This interview can be done face-to-face. Or on the telephone. Or on Skype. The only absolute requirements are that: you make a time and you show up and conduct the interview; and you record it.

The reason you need to record the target profile interview is that if you do it properly you’ll get so many pieces of golden information that you won’t have time to write them all down if you’re taking notes. Plus recording the interview allows you to respond to the target profile’s answers and give those answers your full attention during the conversation and not get distracted by note taking.

Then you can go over the interview at your leisure.

What Kind Of Questions Do You Ask In The Target Profile Interview?

The kind of questions you ask are questions designed to uncover what are the pain points in your target market by finding them in your target profile’s activities.

So you ask things like:

  • What’s the biggest obstacle or challenge you’re facing at the moment?
  • What other solutions have you tried?
  • What was good about those solutions?
  • What was bad about those solutions?
  • What does the end result you are trying to achieve actually look like?
  • What features would they like to see in a product that solves their problem? And why?
  • What would be their objections to actually buying such a product?

And so on.

What The Target Profile Interview Should Generate

When you’ve had the target profile interview transcribed and you’ve gone through it, you should be able to:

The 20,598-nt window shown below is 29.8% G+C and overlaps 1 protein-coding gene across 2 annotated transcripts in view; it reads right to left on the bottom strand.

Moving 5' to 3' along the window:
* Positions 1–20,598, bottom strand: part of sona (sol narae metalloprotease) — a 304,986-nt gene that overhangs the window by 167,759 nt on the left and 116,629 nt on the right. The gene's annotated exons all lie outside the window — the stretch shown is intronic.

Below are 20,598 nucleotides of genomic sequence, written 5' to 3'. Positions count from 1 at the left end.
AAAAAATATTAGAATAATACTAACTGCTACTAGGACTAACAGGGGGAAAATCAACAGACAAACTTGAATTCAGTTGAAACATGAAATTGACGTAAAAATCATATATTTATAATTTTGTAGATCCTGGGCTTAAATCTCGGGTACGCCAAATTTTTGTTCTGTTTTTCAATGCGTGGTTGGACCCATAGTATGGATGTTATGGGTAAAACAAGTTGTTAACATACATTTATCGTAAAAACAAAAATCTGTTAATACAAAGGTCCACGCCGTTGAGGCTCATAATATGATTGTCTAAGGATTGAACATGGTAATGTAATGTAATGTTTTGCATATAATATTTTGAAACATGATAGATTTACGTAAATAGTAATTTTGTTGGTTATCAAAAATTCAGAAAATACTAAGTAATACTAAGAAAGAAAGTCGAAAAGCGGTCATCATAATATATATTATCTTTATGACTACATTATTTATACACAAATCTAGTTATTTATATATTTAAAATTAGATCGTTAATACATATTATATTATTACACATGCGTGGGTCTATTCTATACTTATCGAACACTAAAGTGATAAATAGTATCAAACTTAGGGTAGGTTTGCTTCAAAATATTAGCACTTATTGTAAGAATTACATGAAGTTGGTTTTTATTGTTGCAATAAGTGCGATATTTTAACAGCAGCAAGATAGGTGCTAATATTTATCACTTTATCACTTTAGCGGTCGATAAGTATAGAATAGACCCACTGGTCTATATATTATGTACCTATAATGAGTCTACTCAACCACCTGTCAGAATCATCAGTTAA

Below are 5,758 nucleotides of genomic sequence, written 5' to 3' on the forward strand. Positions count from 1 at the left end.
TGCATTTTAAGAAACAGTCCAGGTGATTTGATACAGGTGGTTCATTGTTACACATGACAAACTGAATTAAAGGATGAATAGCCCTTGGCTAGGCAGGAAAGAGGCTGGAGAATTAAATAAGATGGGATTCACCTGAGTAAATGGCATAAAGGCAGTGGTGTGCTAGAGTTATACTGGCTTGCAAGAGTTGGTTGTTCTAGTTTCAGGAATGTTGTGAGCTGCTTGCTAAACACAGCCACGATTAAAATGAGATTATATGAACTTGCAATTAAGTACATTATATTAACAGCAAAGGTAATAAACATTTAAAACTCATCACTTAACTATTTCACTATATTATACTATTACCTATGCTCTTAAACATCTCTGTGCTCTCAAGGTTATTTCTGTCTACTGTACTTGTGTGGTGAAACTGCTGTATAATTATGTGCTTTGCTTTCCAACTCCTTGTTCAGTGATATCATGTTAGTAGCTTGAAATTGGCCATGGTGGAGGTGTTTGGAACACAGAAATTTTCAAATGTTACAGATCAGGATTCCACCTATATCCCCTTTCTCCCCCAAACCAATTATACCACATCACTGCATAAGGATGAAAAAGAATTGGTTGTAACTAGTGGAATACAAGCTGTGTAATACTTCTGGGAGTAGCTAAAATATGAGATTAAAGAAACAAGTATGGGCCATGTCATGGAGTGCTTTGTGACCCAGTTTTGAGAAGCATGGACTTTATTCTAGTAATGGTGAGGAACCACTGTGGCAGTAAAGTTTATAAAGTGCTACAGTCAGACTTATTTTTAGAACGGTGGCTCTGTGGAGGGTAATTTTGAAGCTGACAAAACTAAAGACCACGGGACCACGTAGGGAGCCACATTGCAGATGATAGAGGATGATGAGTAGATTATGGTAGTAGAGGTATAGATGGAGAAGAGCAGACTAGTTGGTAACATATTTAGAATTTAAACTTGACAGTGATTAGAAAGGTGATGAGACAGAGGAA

• Identify pain points that your target profile (and hence those elements of your target market that are similar to your target profile) are suffering from
  • What your target profile is trying to achieve
  • The frustrations that the target profile is going through in trying to achieve that particular goal
  • The kind of language that your target profile – and by extension – your target market uses. This can be used to enhance the attraction process by making you more empathetic to your target audience (because you speak their language….ergo, you get )

Additionally you’ll get ideas for blog posts and/or video content or audio content. You’ll get ideas for products. And you’ll understand your audience a whole lot better than you did before the target profile interview.

And the best thing about this process is this: it takes 45-60 minutes to do the interview. That’s it.

You don’t have to spend hours designing a fictional persona. You don’t have to spend hours anticipating how that fictional persona will behave. The information you get from your target profile interview is as real time and as real world as it gets.

Plus you don’t have to limit this to just one target profile. You can do several target profile interviews – which will give you more market intelligence and even more ideas.

The important fact to remember is that your target profile should be a customer/client already. And be such a good customer that you’d like ten more exactly like him or her. Or a hundred more. Or a thousand more.